As I found myself on dozens of ride-a-longs with different fire service agencies, as I found myself in a position as a new volunteer firefighter–able to train with and learn from seasoned firefighters–the mentors began to make their appearance.

Instilling Hope, Opening Doors
I found women firefighters who encouraged me and talked to me about their own experiences in their career beginnings. I was further encouraged when firefighters, who were men, added their supportive comments to our conversations. These men and women gave me their time, passed on tips, suggestions and advice, the things I could look forward to in a career, and those things I would find challenging as a smaller statured woman. They told me I could do it, to keep going, I would get there. I excitedly absorbed it all in, like a fascinated child looking up wide-eyed and open-mouthed at story time.

These are the gifts of Mentors:
Mentors see potential. They are visionaries, in a sense, who see beyond what you can see for yourself.
Mentors let you know they believe in you.
Mentors encourage you to know you can succeed.
Mentors foster hope.
Mentors promote self-empowerment
Mentors see the seed of success in others. They know the seeds just need to be watered.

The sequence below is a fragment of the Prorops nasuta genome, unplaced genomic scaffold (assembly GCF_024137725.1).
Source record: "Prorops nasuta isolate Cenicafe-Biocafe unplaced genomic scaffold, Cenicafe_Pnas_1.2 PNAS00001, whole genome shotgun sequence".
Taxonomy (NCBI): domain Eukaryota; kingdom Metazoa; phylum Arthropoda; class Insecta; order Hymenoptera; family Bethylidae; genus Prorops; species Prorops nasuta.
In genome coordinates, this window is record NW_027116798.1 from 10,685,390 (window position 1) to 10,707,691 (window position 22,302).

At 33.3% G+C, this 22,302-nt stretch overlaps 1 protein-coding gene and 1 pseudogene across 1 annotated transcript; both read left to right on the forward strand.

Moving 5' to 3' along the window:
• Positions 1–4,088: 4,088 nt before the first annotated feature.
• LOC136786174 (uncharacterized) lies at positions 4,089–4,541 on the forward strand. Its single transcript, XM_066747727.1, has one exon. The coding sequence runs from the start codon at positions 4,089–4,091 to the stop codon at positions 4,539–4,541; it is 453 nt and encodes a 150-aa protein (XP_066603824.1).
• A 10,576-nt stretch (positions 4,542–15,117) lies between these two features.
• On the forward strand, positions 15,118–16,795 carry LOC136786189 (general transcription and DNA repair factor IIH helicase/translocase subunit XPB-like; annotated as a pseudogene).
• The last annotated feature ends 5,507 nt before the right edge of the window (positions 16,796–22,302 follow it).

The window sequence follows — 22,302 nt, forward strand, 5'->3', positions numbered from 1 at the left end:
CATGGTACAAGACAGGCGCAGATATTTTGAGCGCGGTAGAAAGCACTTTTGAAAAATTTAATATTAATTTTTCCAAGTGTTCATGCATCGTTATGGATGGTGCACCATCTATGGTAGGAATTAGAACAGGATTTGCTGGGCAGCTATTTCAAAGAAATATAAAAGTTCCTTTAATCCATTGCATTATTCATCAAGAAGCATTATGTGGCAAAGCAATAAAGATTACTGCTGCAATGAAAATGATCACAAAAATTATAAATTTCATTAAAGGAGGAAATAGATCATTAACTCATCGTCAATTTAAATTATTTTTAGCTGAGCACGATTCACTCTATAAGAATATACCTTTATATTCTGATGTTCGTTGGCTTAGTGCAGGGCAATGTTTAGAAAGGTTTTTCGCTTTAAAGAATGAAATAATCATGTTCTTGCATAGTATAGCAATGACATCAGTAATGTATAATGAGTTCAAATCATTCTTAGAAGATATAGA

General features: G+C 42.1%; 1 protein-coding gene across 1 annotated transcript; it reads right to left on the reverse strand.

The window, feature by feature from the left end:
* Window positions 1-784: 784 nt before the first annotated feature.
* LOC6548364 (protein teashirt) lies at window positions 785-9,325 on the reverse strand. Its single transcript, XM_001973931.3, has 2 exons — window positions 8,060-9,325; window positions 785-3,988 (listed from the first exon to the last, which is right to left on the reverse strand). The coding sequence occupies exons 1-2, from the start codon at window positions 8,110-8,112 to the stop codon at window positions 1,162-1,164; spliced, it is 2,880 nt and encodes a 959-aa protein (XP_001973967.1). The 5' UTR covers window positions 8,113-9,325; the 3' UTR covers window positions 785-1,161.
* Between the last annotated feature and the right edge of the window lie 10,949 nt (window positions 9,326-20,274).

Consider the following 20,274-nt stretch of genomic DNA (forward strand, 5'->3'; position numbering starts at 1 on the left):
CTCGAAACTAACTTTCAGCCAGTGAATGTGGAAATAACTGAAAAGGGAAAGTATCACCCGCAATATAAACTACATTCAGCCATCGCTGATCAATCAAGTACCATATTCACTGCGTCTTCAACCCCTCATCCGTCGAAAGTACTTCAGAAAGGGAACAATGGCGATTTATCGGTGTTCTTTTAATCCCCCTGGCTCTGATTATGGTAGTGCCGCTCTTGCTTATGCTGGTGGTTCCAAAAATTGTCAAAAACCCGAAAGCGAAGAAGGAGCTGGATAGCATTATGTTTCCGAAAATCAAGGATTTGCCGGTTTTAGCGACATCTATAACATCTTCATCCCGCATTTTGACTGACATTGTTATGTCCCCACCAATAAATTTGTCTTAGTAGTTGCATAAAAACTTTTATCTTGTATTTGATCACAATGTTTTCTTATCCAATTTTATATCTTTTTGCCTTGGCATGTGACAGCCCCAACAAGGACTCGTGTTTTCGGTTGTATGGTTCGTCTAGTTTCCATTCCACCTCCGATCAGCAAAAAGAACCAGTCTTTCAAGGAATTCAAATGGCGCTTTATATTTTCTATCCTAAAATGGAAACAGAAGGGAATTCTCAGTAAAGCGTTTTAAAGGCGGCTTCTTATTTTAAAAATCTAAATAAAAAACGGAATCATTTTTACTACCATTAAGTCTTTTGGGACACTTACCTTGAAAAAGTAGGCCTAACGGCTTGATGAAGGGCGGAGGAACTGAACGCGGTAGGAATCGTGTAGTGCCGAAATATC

Mentors believe you can Do it, Be it, Have it.
Mentors activate the rightness and perfection in people, right where they are.

As I continued to pursue my dreams, the advocates came on to the scene.
Advocates continue the momentum that your mentors have built up. Advocates are vocal and actionary. They are your allies. In my case, these were the men and women who not only told me they believed in me, but they also told others that they believed in me. They made their support public.

These are the gifts of Advocates:
Advocates champion you.
Advocates speak up for you and pull for you.
Advocates promote, support, and vouch for you.
Advocates are doers, action-oriented; they get things done, get the ball rolling, and get you the right contacts.
Advocates stick their necks out for you.
Advocates open doors on your behalf.
Advocates support you publicly.